Socket

Socket object is the Java representation of a TCP connection. when a socket is created, a connection is opened to the specified destination.

Constructors:The Socket provides the programmer with four constructors. The address of the server may be specified as a string or an InetAddress, and the port number on the host to connect to. In each case, an optional Boolean parameter implements a connectionless socket if set to false.

Methods:The two most important methods are getInputStream() and getOutputStream(), which return stream objects that can be used to communicate through the socket. A close() method is provided to tell the underlying operating system to terminate the connection. Methods are also provided to retrieve information about the connection to the local host and remote port numbers and an integers representing the remote host.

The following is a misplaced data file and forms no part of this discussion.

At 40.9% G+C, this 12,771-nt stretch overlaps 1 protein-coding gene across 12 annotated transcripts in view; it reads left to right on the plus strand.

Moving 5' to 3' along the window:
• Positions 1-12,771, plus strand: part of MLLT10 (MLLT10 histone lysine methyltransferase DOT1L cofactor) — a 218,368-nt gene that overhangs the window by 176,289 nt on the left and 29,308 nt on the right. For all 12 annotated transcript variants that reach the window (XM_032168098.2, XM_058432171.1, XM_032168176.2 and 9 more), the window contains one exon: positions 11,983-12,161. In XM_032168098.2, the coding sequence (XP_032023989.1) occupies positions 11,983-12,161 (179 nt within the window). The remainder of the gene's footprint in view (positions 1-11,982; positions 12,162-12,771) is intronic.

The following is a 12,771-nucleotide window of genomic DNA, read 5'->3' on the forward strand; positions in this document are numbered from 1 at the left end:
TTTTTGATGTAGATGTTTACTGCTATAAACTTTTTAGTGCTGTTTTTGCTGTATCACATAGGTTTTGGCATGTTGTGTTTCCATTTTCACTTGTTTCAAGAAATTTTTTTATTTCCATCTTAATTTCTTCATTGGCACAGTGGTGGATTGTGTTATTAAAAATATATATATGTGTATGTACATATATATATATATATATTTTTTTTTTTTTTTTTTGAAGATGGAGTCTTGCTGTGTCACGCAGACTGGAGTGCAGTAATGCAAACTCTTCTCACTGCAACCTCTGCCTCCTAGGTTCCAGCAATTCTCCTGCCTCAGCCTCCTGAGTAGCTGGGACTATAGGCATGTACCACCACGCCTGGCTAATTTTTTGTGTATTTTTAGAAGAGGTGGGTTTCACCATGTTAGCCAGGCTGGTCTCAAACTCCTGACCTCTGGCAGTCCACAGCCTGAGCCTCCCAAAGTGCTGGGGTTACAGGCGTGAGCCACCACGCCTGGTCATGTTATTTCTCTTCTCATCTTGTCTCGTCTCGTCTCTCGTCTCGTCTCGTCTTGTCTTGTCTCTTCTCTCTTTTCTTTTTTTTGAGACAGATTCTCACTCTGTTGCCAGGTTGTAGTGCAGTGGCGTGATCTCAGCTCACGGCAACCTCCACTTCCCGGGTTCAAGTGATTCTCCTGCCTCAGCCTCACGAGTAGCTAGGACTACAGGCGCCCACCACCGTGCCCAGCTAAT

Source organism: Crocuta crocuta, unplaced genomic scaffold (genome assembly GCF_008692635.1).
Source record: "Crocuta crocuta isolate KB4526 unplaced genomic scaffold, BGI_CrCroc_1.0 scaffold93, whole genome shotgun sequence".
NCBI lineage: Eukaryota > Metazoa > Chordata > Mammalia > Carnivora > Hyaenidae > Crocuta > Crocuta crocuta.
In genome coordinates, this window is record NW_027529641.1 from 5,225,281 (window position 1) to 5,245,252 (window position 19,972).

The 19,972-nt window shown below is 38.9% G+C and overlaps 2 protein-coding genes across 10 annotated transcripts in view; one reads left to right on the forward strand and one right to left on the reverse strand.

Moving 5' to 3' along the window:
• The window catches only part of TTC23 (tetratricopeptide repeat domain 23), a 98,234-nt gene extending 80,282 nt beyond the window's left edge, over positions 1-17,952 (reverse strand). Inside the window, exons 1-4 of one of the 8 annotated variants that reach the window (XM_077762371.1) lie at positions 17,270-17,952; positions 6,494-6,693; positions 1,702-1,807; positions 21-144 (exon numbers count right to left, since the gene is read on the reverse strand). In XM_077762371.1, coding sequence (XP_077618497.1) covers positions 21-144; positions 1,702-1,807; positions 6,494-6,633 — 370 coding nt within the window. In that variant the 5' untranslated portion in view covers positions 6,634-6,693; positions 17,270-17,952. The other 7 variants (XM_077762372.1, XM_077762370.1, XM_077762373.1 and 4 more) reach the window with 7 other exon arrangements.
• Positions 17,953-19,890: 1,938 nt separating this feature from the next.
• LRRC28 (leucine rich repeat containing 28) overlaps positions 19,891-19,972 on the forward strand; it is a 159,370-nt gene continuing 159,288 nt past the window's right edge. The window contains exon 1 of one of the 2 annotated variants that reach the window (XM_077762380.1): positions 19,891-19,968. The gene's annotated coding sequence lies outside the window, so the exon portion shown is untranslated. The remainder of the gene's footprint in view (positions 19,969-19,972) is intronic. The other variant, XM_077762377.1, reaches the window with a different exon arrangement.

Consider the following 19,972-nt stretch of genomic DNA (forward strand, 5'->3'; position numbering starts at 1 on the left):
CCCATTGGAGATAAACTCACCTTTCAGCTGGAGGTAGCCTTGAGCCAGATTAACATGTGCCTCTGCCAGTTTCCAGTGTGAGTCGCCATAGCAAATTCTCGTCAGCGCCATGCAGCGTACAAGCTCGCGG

ServerSocket

The ServerSocket represents a listening TCP connection. Once an incoming connection is requested, the ServerSocket object will return a Socket object representing the connection.

Constructors:The ServerSocket provides two constructors. Both take argument the local port number to listen for connection requests. A constructor is provided that also takes the maximum time to wait for a connection as a second argument.

Methods:The most important method is accept(). It returns a Socket that is connected to the client. The close() method tells the operating system to stop listening for requests on the socket. Methods to retrieve the host name, the socket is listening on and the port number being listened to are also provided.

Click here to go to Top

Datagrams

Datagrams are used to implement a connectionless protocol, such as UDP. Two classes are used to implement datagrams in Java:

  • java.net.DatagramPacket
  • java.net.DatagramSocket